Boutros Boutros-Ghali Last year, Henry Kissinger; this year, Secretary-General of the United Nations Boutros Boutros-Ghali. The Institute of International Education is having its annual luncheon and has, as usual, lured an important guest in to be the speaker. Boutros-Ghali has been secretary-general since 1992, and must have many interesting observations on post-Cold War diplomacy. The Institute of International Education has been interested in cultural exchange since 1919. 11:30 a.m., luncheon; 12:45 p.m., Boutros-Ghali speaks. Westin Galleria, 5060 Alabama. For reservations, call 621-6300. $45, $75 and $125.
Java Jazz With the blessing of the Milt Larkin Jazz Society, Seattle-based Starbucks Coffee is holding a jazz show in a strip center. Jazz/blues, really. Today's featured performers are The Adams Boys (Aaron, 18; Gerald, 15; and Courtney, 13). Buddy Guy and Jimi Hendrix were equal influences on our young performers, but they're happy to be part of a promotion for a coffee-company CD featuring Billie Holiday, Thelonious Monk and John Coltrane. At the not-at-all large Starbucks Coffee Company store, 1655 South Voss (at San Felipe), 975-7667. Free.
New Texas Radio Live, on-stage. Donna McKenzie brings favorites from her New Texas Radio show out for a live performance. McKenzie's radio show celebrates the sounds of Texas, and now she's taking some bands on tour around the state. Tonight local band Beat Temple, Dallas' Sixty Six and Austin's Billy White Trio all play together on the Rockefeller's stage. Doors open at 8:30 p.m. Rockefeller's, 3620 Washington, 869-8427. $5.
Clifford the Big Red Dog Before Carl was a good dog, Clifford was big and red. Children are invited to meet the vermilion mutt, hear him tell his favorite stories and join him in a hunt for buried bones. Clifford would surely like to sign kids' books, but we don't know if he can, what with his being a dog and having paws and all. In any case, this sounds like a fine way to begin vacation, and to teach kids about kindness to animals and literature. 6:30 p.m. Barnes & Noble, 3003 West Holcombe (Vanderbilt Square), 349-0050. Free and open to the public.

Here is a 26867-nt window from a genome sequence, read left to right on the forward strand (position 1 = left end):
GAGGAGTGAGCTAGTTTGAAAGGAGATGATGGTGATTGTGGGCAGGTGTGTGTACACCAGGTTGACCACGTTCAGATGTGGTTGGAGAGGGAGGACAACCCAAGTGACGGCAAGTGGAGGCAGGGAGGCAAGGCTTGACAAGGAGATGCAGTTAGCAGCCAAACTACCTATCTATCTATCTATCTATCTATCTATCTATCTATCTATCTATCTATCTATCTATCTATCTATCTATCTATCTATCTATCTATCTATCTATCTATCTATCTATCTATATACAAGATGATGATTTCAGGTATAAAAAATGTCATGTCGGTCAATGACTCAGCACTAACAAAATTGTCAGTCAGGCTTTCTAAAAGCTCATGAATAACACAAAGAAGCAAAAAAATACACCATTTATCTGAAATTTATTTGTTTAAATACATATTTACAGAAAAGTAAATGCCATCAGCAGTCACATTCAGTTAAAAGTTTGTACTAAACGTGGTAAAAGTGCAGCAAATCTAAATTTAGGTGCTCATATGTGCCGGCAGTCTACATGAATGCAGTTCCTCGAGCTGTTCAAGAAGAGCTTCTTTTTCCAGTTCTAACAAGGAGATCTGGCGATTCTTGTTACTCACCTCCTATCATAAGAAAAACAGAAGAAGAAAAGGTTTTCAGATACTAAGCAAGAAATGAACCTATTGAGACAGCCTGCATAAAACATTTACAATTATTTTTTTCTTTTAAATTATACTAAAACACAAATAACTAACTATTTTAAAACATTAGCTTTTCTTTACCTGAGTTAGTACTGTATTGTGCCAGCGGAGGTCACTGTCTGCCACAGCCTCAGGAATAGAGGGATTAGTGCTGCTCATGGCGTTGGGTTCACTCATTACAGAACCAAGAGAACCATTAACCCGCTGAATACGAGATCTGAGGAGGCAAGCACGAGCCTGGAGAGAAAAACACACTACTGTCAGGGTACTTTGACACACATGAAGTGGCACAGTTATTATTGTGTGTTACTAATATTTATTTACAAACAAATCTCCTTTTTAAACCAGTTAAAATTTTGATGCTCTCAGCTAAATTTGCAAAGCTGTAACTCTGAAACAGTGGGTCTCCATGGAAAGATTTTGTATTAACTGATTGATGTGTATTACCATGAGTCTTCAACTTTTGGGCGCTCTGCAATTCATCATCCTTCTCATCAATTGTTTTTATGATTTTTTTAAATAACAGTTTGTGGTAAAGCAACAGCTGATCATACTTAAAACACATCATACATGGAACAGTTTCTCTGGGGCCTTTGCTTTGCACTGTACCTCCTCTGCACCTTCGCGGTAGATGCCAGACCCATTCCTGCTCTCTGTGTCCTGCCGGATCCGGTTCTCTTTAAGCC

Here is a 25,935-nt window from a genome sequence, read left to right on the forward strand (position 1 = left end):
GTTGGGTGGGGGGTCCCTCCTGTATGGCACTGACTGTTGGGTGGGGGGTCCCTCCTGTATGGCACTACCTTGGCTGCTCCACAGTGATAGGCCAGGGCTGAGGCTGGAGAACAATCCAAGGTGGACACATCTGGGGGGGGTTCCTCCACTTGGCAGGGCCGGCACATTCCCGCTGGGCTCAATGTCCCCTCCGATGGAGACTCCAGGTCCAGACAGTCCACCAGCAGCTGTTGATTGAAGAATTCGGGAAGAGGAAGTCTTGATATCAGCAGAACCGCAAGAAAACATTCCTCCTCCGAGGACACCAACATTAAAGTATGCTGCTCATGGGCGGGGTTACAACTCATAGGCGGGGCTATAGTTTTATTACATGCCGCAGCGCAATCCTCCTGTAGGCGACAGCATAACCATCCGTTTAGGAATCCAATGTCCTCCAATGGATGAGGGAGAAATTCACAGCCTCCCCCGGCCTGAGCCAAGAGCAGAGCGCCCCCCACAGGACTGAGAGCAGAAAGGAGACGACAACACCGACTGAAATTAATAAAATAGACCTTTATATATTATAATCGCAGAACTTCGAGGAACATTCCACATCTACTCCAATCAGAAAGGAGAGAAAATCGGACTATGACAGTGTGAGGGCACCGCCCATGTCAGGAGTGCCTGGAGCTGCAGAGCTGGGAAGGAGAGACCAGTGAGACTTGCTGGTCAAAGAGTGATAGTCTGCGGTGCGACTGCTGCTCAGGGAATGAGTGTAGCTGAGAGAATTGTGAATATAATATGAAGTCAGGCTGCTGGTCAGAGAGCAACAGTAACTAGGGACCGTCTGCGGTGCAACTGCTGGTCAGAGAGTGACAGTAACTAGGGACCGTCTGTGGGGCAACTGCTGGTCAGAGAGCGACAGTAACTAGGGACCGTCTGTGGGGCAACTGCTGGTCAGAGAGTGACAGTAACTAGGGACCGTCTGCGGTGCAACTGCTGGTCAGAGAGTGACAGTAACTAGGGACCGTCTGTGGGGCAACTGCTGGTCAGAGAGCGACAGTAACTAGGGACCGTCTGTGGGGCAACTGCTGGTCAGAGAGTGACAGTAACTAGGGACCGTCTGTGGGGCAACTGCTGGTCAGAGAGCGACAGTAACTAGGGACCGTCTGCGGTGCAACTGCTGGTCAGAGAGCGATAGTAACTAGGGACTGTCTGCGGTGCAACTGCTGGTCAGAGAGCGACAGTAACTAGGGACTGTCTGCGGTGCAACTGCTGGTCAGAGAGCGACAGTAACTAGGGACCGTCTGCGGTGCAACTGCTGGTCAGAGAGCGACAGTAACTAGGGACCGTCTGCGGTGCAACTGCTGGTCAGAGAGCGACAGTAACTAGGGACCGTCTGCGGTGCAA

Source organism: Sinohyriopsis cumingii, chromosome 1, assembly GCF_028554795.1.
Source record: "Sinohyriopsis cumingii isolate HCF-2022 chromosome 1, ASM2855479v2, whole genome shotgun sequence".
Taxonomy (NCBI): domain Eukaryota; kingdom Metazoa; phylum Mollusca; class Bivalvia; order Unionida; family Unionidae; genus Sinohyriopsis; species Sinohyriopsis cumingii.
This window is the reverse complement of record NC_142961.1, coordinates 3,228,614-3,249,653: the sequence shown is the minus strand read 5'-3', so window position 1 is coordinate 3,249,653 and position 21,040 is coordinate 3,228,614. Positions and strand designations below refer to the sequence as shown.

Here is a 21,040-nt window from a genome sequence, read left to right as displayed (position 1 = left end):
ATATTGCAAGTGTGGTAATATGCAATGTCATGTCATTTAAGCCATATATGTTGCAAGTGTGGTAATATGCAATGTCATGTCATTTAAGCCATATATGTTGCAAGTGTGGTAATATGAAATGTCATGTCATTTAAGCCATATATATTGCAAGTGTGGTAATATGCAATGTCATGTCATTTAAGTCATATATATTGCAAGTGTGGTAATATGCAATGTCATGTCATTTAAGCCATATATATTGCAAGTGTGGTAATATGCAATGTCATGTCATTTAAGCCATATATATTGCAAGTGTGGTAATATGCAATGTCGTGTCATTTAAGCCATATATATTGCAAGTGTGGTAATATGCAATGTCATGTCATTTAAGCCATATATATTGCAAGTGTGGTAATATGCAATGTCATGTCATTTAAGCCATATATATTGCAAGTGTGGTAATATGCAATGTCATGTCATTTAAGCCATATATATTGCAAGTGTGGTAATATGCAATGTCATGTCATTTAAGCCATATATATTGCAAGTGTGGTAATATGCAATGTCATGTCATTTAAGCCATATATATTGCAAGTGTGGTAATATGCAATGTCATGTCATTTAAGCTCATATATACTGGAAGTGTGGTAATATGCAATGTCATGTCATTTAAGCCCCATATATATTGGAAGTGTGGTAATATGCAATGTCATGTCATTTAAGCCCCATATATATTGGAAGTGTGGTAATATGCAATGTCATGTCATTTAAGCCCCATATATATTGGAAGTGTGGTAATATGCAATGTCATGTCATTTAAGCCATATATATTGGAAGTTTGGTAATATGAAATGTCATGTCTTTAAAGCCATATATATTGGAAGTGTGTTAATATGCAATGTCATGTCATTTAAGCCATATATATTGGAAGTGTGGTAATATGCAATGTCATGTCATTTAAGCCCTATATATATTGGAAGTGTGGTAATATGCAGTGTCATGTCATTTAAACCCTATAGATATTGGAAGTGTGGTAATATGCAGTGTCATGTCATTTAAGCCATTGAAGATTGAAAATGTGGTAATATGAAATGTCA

Man This is not to say a thing against any of the fine Picks for this week, but this is probably the most interesting (as in "Monsters lead such interesting lives") event on tap. Burn Play and Zocalo Theater and Performance Art Company present "a sculptural performance of an industrial tragedy" in three acts, and Mike Scranton seems to be the major creative voice. Tom Kennedy, creator of Ripper the Friendly Shark, is also involved; other suspects are Dennis Clay, Mark Coghlin, George Hixson and Jason Nodler. "Not since Fritz Lang's Metropolis," we are assured, "has such a scorching reflection of industrial libido ascended to the teetering heights of ungirded madness," and, hey, teetering heights and ungirded madness are terms with verve when the subject is sculpture. 10 p.m. Zocalo Theater, 5223 Feagan, 861-2442. Admission to this performance/sculptural installation is $5.
A Big Band Salute: The Songs and Music of World War II The Houston Symphony Pops ends the season with a splashy Memorial Day weekend special full of swing and speeches -- important speeches from the time of the Second World War. "In the Mood," "We'll Meet Again," "The Last Time I Saw Paris" and other classics are included in the musical program, but for the extra patriotic oomph, famous speeches will be broadcast. Neville Chamberlain's "On the Way to Munich," Roosevelt's "Declaration of War" and speeches of Churchill and Hitler will be included in the narrative. If Churchill's "It will be long, it will be hard and there will be no withdrawal" is spoken, no sniggering please. And sing out loud and strong during the "God Bless America" sing-along. No one will be expected to compete with soloist Heather Holcombe (mezzo-soprano), but all ticket buyers are expected to raise their voices in patriotic pleasure. 8 p.m. tonight and Saturday; 7:30 p.m. Sunday. Jones Hall, 615 Louisiana, 227-ARTS. $15-$50.
Sand Blast Nothin' says summer like loud music, sand and too much sun, and here's KRBE/ 104.1 FM with all three and sumo wrestling as an extra. Talk about your Top 40 ways to kick off summer! Mysteriously, the Weekend Sand Blast is being held Saturday (which doesn't count as a weekend without Sunday) and Monday (which is only weekend when the prefix "three-day" is used). Whatever you call it, it should be noisy, bawdy fun. Water wars, gyrosphere rides and a volleyball tournament are planned, plus a live KRBE broadcast on both days. 10 a.m.-2 p.m. today and Monday, Stewart Beach, Galveston. For details or to register for volleyball, call Wendy Craven, 266-1000. Activities are free.
The Object Show Quietly, on a tree-lined side street, Kathleen Packlick continues her subversive program. Packlick runs the West End Gallery and for many years she's been using her space for art that suits her, art that strikes her as spirited and, sometimes, fun. This summer's iconoclastic show has toys and nightmares by Bill Frazier, Marci De Bock and Marjorie Moore. Moore has taken the monkey as her subject -- her paintings are of real, live monkeys and of scary toy monkeys like that damn beast in overalls who clacks yellow cymbals. De Bock has never quite outgrown paper dolls and Frazier's focus is the Venus de Milo. Opening reception for the artists 4-6 p.m. today. The show continues through July 8. Gallery hours Saturday are noon-4 p.m. During the week, enter thru West End Bicycles. 5425 Blossom, 861-9544.
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